c) DaPuAn coal is transported to Yang’s larger coal washing plant that is not part of the DaPuAn mine.
d) Laozhong Yang has owned the DaPuAn mine for the past five or six years. LLEN was once involved with the mine for about a year but later sold out.
Summaries of the interviews are set forth below.
October 22, 2013
Investigators filmed themselves driving into the mine area from its entrance. After driving across the entire mine area, the investigators came across one miner who told them there was no coal washing facility on site at the DaPuAn mine.
Continued from Video 1, investigators drove to the end of the mine area with no coal washing facility in sight. Investigators turned around and drove toward the entrance. On their way back out, they asked two local female workers regarding the direction to the DaPuAn coal washing facility. The workers said there is not a coal washing facility here.
November 16, 2013
Investigators got out of the car and approached what appears to possibly be a small shutdown coal washing facility next to the DaPuAn mineshaft. Two mine employees (not seen on camera) confirmed to the investigators that this place was the DaPuAn coal mine, but there is currently no coal washing facility on site. Investigators inquired about the small shutdown washing facility and were told it was previously used for coal washing but the mine stopped coal-washing activities for over a year. The mine employees indicated that coal is shipped to Shizong County to be washed. The investigator also confirmed that this distant coal washing facility is NOT part of the DaPuAn coalmine.
Investigators walked up to one of the mine employees they talked to in Video 1 and started asking more questions. Regarding the ponds filled with dirty water, the mine employee indicated that the ponds were used to fill up the wastewater after coal washing. Employees interviewed confirmed that the coal washing operations at DaPuAn were suspended and all coal was shipped to a place called Yi Na, in Shizong County, to be washed. An employee said that the owner of the DaPuAn coalmine (“Yang”) also owns this other coal washing facility in Shizong County.
Investigators went back again to the same mine employee they spoke with in Video 2 and asked about the owner of the mine. The mine employee indicated the mine is currently owned by Laozhong Yang from Shizong County. According to the employee, Yang has been the owner for 5 to 6 years. The mine employee first said he has not heard of Liwei Energy or Liwei Tianneng (names of LLEN’s Chinese subsidiaries), but later indicated that Liwei from Qujing was involved with the DaPuAn mine for about a year but later sold. He further described the location of the other coal washing facility in Shizong County for the investigators, and then confirmed that the facility was owned by Yang and had nothing to do with Liwei.
December 10, 2013
DaPuAn Mine Site Visit and Interview (See Video)
Investigators filmed a local weekly newspaper displaying the date “December 12, 2013” on it and started driving into the mining area. The investigators talked to a manager who was standing outside the mineshaft entrance. When asked about the coal washing facility, the manager initially pointed out that all coal was shipped to Shizong County to be washed in a different facility owned by the same owner. The manager then pointed out the remains of the idled coal washing facility at the DaPuAn mine. He explained that the reason it was shut down was because the equipment was “not advanced” and “outdated,” as well as the owner’s decision to build a bigger, more advanced coal-washing factory in Shizong County. When questioned, he stated that the DaPuAn coal washing facility had been shut down for almost two years.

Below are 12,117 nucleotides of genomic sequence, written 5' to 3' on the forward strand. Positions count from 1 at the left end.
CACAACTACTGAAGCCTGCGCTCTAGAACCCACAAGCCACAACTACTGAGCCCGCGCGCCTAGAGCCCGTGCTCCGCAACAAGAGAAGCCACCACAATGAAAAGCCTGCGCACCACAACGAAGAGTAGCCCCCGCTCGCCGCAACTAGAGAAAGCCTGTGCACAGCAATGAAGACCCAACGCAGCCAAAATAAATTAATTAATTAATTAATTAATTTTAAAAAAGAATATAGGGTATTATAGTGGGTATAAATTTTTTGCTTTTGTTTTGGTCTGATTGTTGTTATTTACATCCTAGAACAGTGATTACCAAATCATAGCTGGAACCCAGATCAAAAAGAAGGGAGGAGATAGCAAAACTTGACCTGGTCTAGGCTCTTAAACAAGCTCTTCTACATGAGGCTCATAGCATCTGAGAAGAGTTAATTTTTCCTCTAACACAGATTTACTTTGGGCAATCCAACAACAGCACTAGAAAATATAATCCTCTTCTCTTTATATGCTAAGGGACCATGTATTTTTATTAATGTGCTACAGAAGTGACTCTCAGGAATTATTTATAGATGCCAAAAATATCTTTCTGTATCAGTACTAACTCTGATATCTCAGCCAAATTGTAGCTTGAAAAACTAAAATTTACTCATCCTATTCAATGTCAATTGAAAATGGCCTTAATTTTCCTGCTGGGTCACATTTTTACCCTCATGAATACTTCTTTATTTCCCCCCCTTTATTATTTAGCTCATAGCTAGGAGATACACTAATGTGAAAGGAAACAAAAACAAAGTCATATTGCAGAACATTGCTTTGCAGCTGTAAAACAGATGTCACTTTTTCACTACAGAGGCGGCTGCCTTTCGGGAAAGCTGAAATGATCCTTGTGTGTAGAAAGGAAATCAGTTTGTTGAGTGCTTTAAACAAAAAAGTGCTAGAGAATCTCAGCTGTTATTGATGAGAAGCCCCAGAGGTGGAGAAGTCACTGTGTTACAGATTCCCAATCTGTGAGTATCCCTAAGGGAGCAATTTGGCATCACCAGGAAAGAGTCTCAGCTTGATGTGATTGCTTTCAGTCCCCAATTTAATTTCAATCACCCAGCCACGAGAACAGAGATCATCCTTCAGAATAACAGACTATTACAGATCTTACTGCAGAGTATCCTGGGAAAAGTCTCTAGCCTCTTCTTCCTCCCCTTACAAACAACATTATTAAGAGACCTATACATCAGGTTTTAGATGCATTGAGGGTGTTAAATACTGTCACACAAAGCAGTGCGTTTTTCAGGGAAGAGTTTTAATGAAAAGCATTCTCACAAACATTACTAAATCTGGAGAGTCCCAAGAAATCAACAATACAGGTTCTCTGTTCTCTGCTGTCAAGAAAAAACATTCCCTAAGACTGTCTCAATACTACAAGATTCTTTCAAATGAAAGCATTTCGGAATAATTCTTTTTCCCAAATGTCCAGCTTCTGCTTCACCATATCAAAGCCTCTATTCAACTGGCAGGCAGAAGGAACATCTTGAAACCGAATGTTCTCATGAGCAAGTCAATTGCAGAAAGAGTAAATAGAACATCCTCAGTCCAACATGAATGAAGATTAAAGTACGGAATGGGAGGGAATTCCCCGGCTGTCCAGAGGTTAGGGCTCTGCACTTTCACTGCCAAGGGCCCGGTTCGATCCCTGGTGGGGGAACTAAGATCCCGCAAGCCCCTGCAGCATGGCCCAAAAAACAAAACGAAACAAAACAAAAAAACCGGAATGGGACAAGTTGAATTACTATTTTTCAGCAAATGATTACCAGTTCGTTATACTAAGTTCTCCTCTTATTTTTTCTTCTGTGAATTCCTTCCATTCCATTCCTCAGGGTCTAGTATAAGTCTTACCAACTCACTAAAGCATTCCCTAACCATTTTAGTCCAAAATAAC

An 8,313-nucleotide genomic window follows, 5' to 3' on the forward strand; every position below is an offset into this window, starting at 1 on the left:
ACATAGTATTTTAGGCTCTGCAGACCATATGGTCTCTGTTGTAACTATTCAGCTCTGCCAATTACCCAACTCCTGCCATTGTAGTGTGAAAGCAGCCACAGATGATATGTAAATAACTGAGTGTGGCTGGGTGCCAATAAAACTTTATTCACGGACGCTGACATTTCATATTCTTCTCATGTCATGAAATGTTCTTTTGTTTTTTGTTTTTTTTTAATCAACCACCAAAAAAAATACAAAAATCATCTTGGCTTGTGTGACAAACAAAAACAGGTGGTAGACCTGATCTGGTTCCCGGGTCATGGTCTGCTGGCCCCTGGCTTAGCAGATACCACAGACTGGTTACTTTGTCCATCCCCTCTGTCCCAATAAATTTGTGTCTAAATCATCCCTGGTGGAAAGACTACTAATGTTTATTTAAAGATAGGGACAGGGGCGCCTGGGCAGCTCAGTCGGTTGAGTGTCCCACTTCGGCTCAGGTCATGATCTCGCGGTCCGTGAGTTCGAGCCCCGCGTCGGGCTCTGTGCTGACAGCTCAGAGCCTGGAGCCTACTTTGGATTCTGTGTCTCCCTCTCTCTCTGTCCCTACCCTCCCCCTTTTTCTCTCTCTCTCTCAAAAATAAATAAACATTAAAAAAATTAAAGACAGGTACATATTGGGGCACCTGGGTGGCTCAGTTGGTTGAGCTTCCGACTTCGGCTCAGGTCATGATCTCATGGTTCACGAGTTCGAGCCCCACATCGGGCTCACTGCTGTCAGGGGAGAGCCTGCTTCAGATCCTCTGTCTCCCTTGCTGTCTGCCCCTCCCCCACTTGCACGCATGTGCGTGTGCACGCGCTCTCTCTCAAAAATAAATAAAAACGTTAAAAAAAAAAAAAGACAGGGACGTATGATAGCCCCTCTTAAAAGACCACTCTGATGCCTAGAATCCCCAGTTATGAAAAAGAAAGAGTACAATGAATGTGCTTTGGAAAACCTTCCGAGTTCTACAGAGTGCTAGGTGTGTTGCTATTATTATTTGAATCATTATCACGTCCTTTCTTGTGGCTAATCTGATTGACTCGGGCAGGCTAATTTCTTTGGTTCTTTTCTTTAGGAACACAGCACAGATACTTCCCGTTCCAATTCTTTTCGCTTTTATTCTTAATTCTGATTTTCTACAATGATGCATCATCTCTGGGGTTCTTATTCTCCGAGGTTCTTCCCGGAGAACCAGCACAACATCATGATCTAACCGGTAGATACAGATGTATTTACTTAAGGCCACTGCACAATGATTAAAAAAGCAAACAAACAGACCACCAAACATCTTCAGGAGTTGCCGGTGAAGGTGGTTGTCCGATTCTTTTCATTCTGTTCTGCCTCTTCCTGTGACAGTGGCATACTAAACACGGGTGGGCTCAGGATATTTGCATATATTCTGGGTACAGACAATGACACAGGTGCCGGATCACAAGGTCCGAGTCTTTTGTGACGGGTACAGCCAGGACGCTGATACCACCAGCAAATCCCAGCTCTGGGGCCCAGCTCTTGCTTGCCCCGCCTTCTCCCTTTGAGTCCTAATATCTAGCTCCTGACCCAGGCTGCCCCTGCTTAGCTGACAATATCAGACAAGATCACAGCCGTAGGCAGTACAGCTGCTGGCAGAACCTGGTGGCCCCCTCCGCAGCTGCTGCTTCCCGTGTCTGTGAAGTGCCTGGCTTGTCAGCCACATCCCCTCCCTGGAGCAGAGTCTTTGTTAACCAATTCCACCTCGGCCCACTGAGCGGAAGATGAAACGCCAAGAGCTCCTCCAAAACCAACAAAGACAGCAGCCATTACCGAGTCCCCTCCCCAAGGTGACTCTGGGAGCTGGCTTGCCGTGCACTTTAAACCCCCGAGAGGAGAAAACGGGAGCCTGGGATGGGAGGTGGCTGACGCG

While the DaPuAn employees were unsure of the name or exact location of Laozhong Yang’s Shizong County washing facility, based on the National Business Daily (“NBD”) interviews discussed below, DaPuAn coal is probably being shipped to Yang’s HunTai Coal Washing Facility.
NBD Interviews Confirm the 2012 Closure of Hong Xing And Minimal Revenues from HunTai
NBD interviewed Hong Xing Li, the original owner of the Hong Xing Coal Washing facility. Li explained that he transferred the facility to YuFu Ma, who sold it to Laozhong Yang in 2011. NBD also interviewed Ma, who recalled that Hong Xing was shut down in 2012 and that Yang moved equipment from Hong Xing to Yang’s new HunTai Coal Washing Facility.
The NBD reporter interviewed Laozhong Yang’s brother, Shulin Yang, who is the director of the HunTai Coal Washing Facility. Yang explained that Hong Xing was shut down in 2012 and had been idled for more than one year. Yang stated that HunTai is one of only two operating coal-washing facilities in the area. A Sichuan investor owns the other facility.
Yang stated that due to the downturn in the industry, HunTai has only washed 70,000-80,000 tons of coal since it began operating in 2012, generating only RMB 50-60 million in revenue.
The NBD reporter then interviewed JunAn Zhao, the accountant responsible for LLEN TaiFung’s finances. Zhao explained that Hong Xing was shut down in June 2012. Zhao said that LLEN TaiFung’s 2012 total revenue was only RMB 80 million (wholesale plus coal washing).
There are many additional important insights in NBD’s complete report, “Mysteries of L&L’s Coal Washing Business: Sources of Huge Revenue Unidentified,” which we had translated and is available here. (For the record NBD has no affiliation with GeoInvesting. Anyone who actually thinks we can somehow control or even bribe Chinese State Media is seriously deluding themselves to essentially justify a poor investment decision.)
Based on all these interviews it is clear that LLEN fabricated revenues from the Hong Xing coal washing facility in the year following its July 2012 closure. LLEN also failed to disclose the closure of the DaPuAn coal washing facility, while continuing to falsely assert in its SEC filings that a portion of DaPuAn’s coal was washed at the DaPuAn coal washing facility and therefore sold as higher value “washed coal.”